• Enjoying life back on Koh Tao! It’s easy to fall into a routine of working obsessively when I get back to Koh Tao after a trip, but if there’s one thing that can peel me away from my laptop it’s a yoga class. Over one fabulous weekend, I did back to back weekend workshops — an acro afternoon at Grounded followed by a day of inversions at Ocean Sound. Double score!

• Tackling a new hike! After one previous failed attempt, this was the month I finally conquered the Dusit Buncha route. Considering we had no directions and were basically feeling our way through the jungle, it was an enormous accomplishment! And this reminds me, I need to hit that trail again soon…

• Trapeze in the breeze! Another fun physical challenge this month? Getting back on the trapeze rig. I had so much fun swinging among the palm trees…

• Boozin’ on the beach! Always one of my favorite activities. Sadly, the amazing establishment that served actual craft cocktails (as opposed to crappy piña coladas) on the beach during the day was short-lived on Koh Tao — but we really enjoyed it while it lasted.

• St Paddy’s Day! It’s always a super-fun holiday on Koh Tao, and last year was no exception.

• House of Cards! Yes, the release of a new season of House of Cards was one of the highlights of my month. What is the purpose of renting a long-term apartment with a couch if not to binge-watch an entire Netflix series upon it?

Bangkok Travel Blog

Lowlights and Lessons

• Our wine trip driver. Seriously, he was hilariously bad. He missed every turn, ignored all our Google Maps traffic warnings, and put us hours behind schedule. But he was a pretty good sport about having a dozen rowdy farang in the van, so we gave him a big tip despite our dozens of internal eyerolls.

• Rooftop bar rules. Nothing annoys me more than Bangkok’s obsession with footwear. Our group was turned away from a rooftop bar because a few of the crew were wearing stylish dress Havaianas, while frumpy looking tourists wearing Crocs were ushered right in because their toes were covered. Hello, is this the fashion police? I’d like to report a crime against HUMANITY!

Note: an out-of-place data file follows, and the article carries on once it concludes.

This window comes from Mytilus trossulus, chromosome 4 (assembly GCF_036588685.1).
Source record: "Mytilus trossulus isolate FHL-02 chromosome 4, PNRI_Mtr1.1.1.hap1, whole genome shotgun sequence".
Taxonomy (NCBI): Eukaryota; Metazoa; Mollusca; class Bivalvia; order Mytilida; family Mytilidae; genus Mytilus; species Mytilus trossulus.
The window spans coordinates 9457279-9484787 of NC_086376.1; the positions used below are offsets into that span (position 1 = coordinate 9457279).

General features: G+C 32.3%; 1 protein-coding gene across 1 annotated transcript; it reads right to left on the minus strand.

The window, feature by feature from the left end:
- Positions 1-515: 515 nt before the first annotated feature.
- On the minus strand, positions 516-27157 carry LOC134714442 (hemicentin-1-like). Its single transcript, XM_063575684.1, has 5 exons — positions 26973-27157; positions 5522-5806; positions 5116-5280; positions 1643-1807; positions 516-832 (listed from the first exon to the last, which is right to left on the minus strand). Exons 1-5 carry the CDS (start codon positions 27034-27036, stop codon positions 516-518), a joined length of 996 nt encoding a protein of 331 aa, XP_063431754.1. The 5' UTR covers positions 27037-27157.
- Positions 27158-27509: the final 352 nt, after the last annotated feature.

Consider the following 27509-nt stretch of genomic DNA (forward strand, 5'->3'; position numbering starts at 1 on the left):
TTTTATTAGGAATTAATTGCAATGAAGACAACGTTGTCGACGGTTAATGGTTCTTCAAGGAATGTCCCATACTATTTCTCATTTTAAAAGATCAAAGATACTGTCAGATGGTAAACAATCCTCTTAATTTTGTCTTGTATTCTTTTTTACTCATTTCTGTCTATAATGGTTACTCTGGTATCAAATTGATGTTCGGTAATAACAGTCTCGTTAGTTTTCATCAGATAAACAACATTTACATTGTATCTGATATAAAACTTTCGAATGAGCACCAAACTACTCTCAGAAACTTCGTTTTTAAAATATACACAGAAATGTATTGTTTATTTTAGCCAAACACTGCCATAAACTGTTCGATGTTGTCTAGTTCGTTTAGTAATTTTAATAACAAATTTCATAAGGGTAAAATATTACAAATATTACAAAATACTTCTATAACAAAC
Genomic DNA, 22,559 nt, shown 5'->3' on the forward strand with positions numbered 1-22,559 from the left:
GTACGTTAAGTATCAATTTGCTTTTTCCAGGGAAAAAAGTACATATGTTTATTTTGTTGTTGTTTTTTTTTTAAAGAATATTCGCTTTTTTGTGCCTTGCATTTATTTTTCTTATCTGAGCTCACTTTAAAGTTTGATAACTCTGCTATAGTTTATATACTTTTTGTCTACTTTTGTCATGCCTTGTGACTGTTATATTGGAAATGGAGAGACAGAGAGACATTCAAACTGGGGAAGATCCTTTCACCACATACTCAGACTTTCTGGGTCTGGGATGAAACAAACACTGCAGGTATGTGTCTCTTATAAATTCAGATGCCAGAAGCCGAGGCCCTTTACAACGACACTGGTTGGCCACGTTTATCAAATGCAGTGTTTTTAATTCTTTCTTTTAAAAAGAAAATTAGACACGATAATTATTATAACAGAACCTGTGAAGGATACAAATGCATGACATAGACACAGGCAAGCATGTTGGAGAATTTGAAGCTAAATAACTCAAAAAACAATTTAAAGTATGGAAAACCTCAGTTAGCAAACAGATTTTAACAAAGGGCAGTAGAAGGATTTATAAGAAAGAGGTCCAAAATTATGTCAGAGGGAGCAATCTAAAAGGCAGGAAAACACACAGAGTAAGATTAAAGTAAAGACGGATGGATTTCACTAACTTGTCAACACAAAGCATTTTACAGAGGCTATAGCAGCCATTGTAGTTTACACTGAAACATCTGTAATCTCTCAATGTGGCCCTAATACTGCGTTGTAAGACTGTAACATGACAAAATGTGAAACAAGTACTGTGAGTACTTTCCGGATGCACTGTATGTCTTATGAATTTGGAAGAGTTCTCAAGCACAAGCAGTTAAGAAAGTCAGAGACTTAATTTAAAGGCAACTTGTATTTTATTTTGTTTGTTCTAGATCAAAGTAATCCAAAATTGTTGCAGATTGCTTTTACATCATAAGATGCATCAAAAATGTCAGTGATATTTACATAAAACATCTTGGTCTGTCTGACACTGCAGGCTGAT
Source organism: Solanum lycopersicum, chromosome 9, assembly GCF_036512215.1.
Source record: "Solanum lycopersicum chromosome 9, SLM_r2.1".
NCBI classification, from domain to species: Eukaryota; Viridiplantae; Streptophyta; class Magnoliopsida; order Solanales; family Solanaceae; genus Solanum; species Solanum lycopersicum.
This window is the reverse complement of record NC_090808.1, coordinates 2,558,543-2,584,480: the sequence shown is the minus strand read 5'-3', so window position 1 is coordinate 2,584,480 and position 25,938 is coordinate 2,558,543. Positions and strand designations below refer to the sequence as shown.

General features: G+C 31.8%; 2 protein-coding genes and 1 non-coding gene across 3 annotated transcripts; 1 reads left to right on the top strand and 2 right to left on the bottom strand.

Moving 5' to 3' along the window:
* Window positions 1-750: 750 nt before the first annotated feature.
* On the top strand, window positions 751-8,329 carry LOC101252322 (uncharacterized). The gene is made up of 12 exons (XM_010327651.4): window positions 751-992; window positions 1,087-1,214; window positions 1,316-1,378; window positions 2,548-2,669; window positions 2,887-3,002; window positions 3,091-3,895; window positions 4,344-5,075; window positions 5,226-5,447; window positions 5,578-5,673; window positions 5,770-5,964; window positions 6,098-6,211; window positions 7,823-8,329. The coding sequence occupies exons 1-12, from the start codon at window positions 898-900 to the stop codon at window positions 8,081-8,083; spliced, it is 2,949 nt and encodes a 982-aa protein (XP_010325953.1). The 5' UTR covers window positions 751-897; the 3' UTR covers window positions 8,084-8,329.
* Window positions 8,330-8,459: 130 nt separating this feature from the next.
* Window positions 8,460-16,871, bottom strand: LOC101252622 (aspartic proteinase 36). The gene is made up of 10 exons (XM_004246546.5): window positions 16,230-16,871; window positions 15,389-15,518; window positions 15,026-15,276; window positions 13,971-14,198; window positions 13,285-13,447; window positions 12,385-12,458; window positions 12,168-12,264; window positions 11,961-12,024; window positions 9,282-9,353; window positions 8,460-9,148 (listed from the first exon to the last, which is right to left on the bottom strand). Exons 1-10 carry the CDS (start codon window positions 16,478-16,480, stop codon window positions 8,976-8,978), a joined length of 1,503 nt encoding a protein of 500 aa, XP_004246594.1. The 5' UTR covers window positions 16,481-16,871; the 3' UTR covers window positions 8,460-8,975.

• Janine’s birthday disaster (turned not-at-all-disaster). Yes, we were bummed when we discovered we’d planned a massive birthday bar crawl for Thailand’s one single day of no alcohol sales. Ha ha. But it turned out beautifully — we stocked up on booze the day before and had a tipsy night of cake and champagne in our hotel suite instead. More quality time together, less overpriced cocktails in bars, and more hours in our sweet suite? It ended up a massive win in my book. Oops — I guess that’s not really a lowlight.

• Getting my Brazilian visa. O. M. G. You guys. That was a mission! I’ve always had empathy for those who have to fight through red tape to nab a visa for every country they want to travel to before, but now I have SERIOUS RESPECT for those people. I couldn’t believe the amount of paperwork (and, um, money) that I had to compile and confusion I had to work through in order to prepare my application. And I was shocked by the interrogation I received at the embassy in Bangkok when I went to submit it! When I realized I had forgotten to copy my passport and politely asked for a copy, I seriously thought my application might be denied based on the vitriolic response I received. Obrigada, Brazil, for letting me in!

• Getting to Hua Hin. Ha ha, yeah we messed up — we just rocked up to the train station expecting to waltz into a second class train seat and found that the only remaining tickets were for third class wooden benches. The next five hours were a hazy hell of profuse sweat, sore bums and jostling our belongings around to make room for an ever-increasing crush of humans. I’ve enjoyed the third class train ticket in Thailand before, but it’s a strict no-go for me from here forward for rides of more than two hours.

• Missing the wine bus in Hua Hin. Then leaving my wine in Hua Hin. Ha ha, we had some vino-related snafus in Hua Hin. First, we missed the shuttle to Hua Hin Hills vineyard, forcing us to pay for a more expensive private taxi (not the biggest deal ever). Then I left my three new bottles of wine at our hotel before heading to the train station, forcing me to pay to have them shipped to Koh Tao (that hurt a little.) Frankly, I think I was starting to get stressed about my work backlog at this point in the trip and so I was letting little things get to me. Ah well, all’s well that ends… soaked in wine.

• Leaving Khao Sok. Oh, how I wish we’d had one more night at Rainforest Camp! Then, that trip truly would have been perfect.